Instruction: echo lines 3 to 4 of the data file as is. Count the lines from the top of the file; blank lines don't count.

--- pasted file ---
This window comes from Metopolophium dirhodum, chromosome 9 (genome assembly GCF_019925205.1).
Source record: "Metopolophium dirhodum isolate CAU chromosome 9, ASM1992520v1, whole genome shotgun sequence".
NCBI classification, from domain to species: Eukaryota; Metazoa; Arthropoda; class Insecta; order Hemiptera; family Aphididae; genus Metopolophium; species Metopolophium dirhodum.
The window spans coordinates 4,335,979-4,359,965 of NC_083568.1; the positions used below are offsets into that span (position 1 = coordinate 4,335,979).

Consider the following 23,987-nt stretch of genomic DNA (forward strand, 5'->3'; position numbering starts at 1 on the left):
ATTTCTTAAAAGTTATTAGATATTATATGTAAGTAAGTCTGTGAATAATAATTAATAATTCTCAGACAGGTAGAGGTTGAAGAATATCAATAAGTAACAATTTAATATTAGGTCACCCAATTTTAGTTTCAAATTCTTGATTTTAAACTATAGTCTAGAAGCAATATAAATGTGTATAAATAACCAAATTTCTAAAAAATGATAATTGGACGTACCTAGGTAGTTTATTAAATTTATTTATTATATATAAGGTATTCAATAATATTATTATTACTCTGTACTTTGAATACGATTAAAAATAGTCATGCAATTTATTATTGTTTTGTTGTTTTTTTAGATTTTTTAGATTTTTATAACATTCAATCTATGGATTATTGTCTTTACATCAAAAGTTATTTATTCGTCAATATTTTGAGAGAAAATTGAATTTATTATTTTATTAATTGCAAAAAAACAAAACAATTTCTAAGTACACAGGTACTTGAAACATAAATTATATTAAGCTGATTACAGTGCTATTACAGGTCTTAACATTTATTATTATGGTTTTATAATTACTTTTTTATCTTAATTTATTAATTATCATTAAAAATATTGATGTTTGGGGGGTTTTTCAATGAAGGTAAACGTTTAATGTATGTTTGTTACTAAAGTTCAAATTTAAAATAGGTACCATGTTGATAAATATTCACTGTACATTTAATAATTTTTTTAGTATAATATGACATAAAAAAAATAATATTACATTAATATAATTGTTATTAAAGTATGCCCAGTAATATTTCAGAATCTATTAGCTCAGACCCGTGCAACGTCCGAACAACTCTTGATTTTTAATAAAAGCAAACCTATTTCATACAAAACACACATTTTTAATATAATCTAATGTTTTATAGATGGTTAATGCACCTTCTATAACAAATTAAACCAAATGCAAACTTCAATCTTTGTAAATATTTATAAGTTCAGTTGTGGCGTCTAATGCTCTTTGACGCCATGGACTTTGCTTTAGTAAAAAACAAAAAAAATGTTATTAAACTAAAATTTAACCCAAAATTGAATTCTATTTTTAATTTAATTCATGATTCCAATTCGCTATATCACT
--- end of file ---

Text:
NCBI classification, from domain to species: Eukaryota; Metazoa; Arthropoda; class Insecta; order Hemiptera; family Aphididae; genus Metopolophium; species Metopolophium dirhodum.
The window spans coordinates 4,335,979-4,359,965 of NC_083568.1; the positions used below are offsets into that span (position 1 = coordinate 4,335,979).